1/100 MG Gundam Heavyarms (EW) – Painted Build

This build is a commish project. I got the kit fully assembled and had to clean up some nub marks and dents. Also, a few seam lines needed to be addressed. It’s not entirely an original concept or color scheme but it was a fun project.

Base Kit: 1/100 MG Gundam Heavyarms (Endless Waltz)
Modelling Notes: Custom painted, no modifications
Products Used: Gaiacolor, Mr. Surfacer, Tamiya Enamel Colors, Tamiya Thinners

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Gunpla Newbie Guide: Construction Manual Icons, What Do They Mean?

If you have built at least one Gunpla, you will recognize these icons as they are all over the construction manual. Non-Japanese-speaking (or –reading for that matter) folks like me, could only try and decipher these icons. Although Bandai’s construction manuals are easy to follow—even without any reading involved—it is still useful to know what these icons stand for.

Apply Glue

ApplyGlue

Bandai’s early Gunpla kits require the use of plastic cement or glue. Although today’s kits are snap-built, you may still see this icon in a few construction manuals.

Apply Sticker

StickerNumberThis icon comes with a Japanese symbol that identifies which sticker to use. Unless you will be painting your kit, it is recommended that you apply stickers as you go on assembling your kit.

Apply Decal

DecalLetterMore complicated kits—such as MGs and PGs—come with dry transfer and/or waterslide decals. This icon indicates that you may apply these decals during the construction of a part/section.

Attach Part to Opposite Side

AttachToOppositeSideSome parts are intended to be placed on a specific side of an assembly. This icon indicates that the specified part should be attached to the opposite side of the part related to it.

Attach Identical Parts to Each Side

IdenticalPartWhen you see this icon, attach two pieces of the same part to each side of a section.

Do Not Over-Tighten Screw

DoNotOvertighten

Some Gunpla kits—usually PGs—require screws. This icon warns you not to over-tighten the screw as doing so can crack the plastic and damage the part.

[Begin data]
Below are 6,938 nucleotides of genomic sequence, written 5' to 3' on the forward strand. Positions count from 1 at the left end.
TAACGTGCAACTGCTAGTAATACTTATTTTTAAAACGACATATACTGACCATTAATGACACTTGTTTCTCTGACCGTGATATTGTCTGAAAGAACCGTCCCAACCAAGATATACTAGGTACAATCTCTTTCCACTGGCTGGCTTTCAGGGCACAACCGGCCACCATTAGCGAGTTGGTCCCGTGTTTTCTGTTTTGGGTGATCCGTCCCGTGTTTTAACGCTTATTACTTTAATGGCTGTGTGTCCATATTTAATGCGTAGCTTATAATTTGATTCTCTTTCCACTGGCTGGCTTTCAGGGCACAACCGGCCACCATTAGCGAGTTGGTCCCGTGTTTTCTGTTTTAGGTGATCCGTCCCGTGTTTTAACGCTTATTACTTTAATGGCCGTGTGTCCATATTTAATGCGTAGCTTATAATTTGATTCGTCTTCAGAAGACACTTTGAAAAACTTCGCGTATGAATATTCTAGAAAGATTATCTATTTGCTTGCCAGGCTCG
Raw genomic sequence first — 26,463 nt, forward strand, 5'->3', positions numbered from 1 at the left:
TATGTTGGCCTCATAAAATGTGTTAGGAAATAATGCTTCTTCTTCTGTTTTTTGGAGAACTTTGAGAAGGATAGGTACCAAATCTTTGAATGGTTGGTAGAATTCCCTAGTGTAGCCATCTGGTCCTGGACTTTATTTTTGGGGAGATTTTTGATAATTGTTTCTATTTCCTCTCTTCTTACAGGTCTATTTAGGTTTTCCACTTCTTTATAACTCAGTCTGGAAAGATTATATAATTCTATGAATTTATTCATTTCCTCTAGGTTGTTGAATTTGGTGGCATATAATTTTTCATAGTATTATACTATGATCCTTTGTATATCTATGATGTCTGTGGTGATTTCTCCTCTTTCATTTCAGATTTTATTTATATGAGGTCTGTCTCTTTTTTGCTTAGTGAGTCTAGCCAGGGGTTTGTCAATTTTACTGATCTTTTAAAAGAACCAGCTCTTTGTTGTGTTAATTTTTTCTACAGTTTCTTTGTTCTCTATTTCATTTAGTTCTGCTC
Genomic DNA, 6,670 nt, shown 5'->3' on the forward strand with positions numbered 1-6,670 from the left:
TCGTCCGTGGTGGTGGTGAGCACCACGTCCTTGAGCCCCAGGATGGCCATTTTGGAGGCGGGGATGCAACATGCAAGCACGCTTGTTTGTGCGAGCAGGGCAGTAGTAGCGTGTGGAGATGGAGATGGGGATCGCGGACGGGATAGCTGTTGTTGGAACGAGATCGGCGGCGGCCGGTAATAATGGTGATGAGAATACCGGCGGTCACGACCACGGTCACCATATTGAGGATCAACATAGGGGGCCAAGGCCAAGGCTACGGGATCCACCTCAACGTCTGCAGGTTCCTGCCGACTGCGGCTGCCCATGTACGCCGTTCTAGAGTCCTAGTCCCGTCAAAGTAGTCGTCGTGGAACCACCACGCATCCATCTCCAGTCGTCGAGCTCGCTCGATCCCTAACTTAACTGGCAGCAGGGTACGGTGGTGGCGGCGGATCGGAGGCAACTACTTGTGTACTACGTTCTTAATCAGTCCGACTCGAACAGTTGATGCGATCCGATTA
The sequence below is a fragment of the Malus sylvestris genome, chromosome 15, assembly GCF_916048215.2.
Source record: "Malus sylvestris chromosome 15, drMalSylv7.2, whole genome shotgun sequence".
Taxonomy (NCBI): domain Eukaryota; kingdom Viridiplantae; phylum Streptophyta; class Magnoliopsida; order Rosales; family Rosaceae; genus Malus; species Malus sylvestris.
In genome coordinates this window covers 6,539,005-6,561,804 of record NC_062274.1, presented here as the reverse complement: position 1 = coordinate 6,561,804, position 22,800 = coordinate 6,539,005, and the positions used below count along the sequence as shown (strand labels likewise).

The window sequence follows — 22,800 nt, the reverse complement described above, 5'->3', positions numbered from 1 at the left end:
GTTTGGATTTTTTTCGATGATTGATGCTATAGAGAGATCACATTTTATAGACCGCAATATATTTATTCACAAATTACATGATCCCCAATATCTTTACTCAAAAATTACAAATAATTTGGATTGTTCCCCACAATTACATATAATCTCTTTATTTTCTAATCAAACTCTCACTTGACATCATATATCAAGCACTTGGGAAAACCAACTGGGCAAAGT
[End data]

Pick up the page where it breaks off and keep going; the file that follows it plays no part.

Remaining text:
Also Move the Other Side

MoveOtherSide

RG frames oftentimes require loosening or moving a part into position. This icon tells you to also move the opposite side of a part/section.

Cut Off

CutOff

Some parts may have nubs or stumps that should be removed. Remember to only cut parts that are indicated by this icon. Otherwise, stick with cutting parts from the runner gates.

Assemble First

AssembleFirst

Construction manuals provide step-by-step instructions that should be strictly followed. Complete any section that is accompanied by this icon first before you proceed to any other assembly.

Assemble Later

AssembleLast

This icon is the opposite of the above icon. This indicates that the section should be assembled after one or a series of assemblies have been completed.

Multiple Assembly

MultipleSections

You can usually see this icon when assembling multiple parts/sections such as arms, legs, funnels, wings, etc. The value indicates the number of parts/sections you must complete.

Rotate

Rotate

This icon simply tells you to rotate a part to a specific direction as well as how many degrees it should be rotated.

Mind the Orientation

PayAttentionSome parts are a bit tricky to position so you have to pay attention to its orientation when attaching.

Alternative Parts

SelectOne

Some kits include alternative parts. Choose the part that you prefer and attach it. This usually solves the mystery of additional parts that are left over from your kit.

Barnaby Brooks Jr. Becomes a Trendy Stormtrooper – Conversion Build by Acoy Delgado

It’s one thing to build a model kit and do some bad ass customisations. But, it’s another when you create an entirely unique character from a totally different kit. Such are the skills of premiere modeler, Acoy Delgado. One of his latest projects, a Galactic Empire Stormtrooper crafted from Bandai’s 1/8 MG Figure Rise Barnaby Brooks, Jr. kit. See the progression of the build below.

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You’d think that the concept is simple until you look into the obvious details of this build: the red Chucks, double-striped sleeves, mace from a 1/100 Kampfer,  backpack-mounted Gundam rifle, even the Kanji gives the figure much character.